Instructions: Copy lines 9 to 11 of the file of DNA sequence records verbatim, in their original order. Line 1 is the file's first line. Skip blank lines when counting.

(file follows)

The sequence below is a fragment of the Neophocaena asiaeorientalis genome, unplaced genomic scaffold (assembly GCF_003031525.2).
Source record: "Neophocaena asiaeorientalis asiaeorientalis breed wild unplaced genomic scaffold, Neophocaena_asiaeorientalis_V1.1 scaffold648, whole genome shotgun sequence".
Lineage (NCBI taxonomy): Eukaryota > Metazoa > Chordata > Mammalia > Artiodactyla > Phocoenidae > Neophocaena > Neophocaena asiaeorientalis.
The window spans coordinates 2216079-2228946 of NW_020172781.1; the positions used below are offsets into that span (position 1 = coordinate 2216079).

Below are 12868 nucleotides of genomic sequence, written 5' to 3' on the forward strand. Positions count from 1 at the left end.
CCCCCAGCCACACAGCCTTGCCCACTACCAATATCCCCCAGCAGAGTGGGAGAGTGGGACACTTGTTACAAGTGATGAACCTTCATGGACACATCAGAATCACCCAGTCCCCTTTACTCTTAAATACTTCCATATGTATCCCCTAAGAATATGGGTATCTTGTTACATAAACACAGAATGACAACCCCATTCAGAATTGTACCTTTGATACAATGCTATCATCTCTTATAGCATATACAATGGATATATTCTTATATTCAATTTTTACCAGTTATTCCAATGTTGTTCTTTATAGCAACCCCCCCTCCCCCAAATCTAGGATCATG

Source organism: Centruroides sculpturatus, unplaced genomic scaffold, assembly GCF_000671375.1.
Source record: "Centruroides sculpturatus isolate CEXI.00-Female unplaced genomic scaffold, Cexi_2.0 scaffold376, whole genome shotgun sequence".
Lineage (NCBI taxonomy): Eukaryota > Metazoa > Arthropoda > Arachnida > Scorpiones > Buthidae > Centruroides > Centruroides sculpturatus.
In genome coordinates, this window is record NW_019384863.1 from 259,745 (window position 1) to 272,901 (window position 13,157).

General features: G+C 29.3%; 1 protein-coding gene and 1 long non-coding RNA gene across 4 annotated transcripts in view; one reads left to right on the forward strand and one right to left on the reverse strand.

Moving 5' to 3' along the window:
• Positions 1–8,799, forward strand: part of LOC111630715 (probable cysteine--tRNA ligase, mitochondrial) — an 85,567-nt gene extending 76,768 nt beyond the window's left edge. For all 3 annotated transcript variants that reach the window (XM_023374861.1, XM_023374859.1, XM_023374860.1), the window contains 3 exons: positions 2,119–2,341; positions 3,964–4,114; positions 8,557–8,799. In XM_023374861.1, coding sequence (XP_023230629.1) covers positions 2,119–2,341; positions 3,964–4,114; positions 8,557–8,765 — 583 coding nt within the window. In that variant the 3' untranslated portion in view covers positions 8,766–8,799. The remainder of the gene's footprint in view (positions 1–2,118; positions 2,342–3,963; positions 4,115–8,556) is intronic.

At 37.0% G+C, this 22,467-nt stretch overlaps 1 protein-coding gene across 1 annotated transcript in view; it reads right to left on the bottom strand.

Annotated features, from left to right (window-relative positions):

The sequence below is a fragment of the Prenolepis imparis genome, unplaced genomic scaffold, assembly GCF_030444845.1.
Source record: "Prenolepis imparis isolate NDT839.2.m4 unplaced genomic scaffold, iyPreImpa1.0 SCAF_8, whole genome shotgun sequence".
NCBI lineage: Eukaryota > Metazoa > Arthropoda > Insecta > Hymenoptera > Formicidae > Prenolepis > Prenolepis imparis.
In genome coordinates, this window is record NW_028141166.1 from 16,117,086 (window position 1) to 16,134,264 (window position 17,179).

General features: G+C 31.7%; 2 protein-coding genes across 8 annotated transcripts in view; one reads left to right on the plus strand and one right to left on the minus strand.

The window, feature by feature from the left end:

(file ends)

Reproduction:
Lineage (NCBI taxonomy): Eukaryota > Metazoa > Arthropoda > Arachnida > Scorpiones > Buthidae > Centruroides > Centruroides sculpturatus.
In genome coordinates, this window is record NW_019384863.1 from 259,745 (window position 1) to 272,901 (window position 13,157).

General features: G+C 29.3%; 1 protein-coding gene and 1 long non-coding RNA gene across 4 annotated transcripts in view; one reads left to right on the forward strand and one right to left on the reverse strand.